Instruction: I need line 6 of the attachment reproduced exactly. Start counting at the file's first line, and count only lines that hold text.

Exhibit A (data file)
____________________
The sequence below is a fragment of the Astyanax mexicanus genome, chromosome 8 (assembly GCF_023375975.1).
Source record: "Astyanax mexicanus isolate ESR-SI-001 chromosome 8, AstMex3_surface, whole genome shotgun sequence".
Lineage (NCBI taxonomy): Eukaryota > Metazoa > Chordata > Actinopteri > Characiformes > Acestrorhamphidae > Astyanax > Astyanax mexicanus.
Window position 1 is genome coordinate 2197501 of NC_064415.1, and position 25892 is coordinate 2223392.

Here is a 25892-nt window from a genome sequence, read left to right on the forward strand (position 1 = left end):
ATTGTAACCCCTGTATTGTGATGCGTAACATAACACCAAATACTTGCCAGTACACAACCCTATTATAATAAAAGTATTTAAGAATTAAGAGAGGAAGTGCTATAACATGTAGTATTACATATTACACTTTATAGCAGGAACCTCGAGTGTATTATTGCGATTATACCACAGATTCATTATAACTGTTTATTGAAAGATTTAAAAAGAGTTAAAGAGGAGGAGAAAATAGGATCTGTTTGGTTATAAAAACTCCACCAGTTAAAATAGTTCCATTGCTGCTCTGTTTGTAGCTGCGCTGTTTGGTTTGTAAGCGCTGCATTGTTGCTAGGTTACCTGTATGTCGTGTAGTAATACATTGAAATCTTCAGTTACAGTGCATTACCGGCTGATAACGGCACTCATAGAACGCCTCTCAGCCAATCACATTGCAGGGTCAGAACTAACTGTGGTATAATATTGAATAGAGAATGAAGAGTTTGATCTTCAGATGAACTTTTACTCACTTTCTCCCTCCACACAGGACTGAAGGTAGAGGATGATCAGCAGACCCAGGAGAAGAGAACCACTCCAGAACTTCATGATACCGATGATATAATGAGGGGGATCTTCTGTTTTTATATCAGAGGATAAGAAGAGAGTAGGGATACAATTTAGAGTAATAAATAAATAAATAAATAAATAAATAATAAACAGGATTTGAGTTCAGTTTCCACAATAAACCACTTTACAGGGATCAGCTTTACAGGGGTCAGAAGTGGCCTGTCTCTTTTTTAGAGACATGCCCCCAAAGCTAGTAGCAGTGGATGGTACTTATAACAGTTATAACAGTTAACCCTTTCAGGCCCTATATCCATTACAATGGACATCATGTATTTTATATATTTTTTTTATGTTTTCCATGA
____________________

ATTGTAACCCCTGTATTGTGATGCGTAACATAACACCAAATACTTGCCAGTACACAACCCTATTATAATAAAAGTATTTAAGAATTAAGAGAGGAAGTGCTATAACATGTAGTATTACATATTACACTTTATAGCAGGAACCTCGAGTGTATTATTGCGATTATACCACAGATTCATTATAACTGTTTATTGAAAGATTTAAAAAGAGTTAAAGAGGAGGAGAAAATAGGATCTGTTTGGTTATAAAAACTCCACCAGTTAAAATAGTTCCATTGCTGCTCTGTTTGTAGCTGCGCTGTTTGGTTTGTAAGCGCTGCATTGTTGCTAGGTTACCTGTATGTCGTGTAGTAATACATTGAAATCTTCAGTTACAGTGCATTACCGGCTGATAACGGCACTCATAGAACGCCTCTCAGCCAATCACATTGCAGGGTCAGAACTAACTGTGGTATAATATTGAATAGAGAATGAAGAGTTTGATCTTCAGATGAACTTTTACTCACTTTCTCCCTCCACACAGGACTGAAGGTAGAGGATGATCAGCAGACCCAGGAGAAGAGAACCACTCCAGAACTTCATGATACCGATGATATAATGAGGGGGATCTTCTGTTTTTATATCAGAGGATAAGAAGAGAGTAGGGATACAATTTAGAGTAATAAATAAATAAATAAATAAATAAATAATAAACAGGATTTGAGTTCAGTTTCCACAATAAACCACTTTACAGGGATCAGCTTTACAGGGGTCAGAAGTGGCCTGTCTCTTTTTTAGAGACATGCCCCCAAAGCTAGTAGCAGTGGATGGTACTTATAACAGTTATAACAGTTAACCCTTTCAGGCCCTATATCCATTACAATGGACATCATGTATTTTATATATTTTTTTTATGTTTTCCATGA